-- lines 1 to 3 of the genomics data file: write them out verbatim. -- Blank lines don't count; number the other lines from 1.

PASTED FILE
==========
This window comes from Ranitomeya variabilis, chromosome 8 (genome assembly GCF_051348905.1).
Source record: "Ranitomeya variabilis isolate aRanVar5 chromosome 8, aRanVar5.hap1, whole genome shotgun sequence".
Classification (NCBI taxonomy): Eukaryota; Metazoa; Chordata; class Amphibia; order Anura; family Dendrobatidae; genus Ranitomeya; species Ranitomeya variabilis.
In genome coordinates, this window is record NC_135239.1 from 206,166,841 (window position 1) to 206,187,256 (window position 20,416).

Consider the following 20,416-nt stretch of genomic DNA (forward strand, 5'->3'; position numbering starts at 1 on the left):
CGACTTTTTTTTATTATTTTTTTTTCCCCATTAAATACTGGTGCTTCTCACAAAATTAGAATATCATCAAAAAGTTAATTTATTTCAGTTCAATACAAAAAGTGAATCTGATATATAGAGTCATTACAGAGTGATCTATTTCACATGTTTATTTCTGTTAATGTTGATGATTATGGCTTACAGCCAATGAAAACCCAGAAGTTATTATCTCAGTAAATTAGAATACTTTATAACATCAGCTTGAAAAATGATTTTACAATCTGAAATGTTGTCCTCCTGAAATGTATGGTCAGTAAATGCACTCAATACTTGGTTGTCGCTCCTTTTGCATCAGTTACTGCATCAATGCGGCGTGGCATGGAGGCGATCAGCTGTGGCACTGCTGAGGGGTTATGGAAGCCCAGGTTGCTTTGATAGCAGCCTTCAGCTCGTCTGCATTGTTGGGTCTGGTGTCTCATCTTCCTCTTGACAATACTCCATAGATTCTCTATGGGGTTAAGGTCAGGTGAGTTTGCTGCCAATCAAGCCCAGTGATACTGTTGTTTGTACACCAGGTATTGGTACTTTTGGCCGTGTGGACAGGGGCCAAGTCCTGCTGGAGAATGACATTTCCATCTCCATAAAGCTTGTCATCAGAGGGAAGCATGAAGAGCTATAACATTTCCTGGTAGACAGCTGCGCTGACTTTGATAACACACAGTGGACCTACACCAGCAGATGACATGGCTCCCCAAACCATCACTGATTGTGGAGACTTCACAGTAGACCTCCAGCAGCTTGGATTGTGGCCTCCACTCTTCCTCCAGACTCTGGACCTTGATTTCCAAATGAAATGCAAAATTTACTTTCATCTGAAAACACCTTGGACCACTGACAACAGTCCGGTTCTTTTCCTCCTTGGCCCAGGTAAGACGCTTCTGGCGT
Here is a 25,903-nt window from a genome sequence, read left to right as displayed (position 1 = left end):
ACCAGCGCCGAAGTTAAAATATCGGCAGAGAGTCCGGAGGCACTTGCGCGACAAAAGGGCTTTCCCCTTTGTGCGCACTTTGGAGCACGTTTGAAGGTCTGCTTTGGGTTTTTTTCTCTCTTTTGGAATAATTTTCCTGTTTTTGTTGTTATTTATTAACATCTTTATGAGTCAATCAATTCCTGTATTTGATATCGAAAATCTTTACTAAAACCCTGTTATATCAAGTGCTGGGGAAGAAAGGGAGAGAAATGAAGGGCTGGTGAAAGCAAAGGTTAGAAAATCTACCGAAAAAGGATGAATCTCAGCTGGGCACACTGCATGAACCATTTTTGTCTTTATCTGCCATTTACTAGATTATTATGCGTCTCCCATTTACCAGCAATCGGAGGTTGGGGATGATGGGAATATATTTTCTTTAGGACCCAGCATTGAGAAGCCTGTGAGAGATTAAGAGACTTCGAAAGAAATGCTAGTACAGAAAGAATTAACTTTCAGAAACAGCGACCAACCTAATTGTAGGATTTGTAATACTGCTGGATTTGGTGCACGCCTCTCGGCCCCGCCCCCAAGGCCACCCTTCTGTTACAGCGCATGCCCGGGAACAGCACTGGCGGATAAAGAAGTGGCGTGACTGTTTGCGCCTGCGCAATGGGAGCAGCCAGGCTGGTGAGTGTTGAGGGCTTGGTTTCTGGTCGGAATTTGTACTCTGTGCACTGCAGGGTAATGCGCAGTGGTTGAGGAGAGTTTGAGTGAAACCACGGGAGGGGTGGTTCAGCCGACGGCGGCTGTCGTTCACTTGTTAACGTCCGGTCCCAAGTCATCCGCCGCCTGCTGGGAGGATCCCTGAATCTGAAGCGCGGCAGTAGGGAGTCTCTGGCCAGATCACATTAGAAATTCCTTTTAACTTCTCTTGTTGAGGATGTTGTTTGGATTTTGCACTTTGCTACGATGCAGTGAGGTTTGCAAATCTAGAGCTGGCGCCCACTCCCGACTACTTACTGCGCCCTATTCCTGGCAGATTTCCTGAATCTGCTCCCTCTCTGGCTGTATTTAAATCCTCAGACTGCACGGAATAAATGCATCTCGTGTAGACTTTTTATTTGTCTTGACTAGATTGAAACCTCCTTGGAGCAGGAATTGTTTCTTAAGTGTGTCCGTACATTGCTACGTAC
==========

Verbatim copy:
This window comes from Ranitomeya variabilis, chromosome 8 (genome assembly GCF_051348905.1).
Source record: "Ranitomeya variabilis isolate aRanVar5 chromosome 8, aRanVar5.hap1, whole genome shotgun sequence".
Classification (NCBI taxonomy): Eukaryota; Metazoa; Chordata; class Amphibia; order Anura; family Dendrobatidae; genus Ranitomeya; species Ranitomeya variabilis.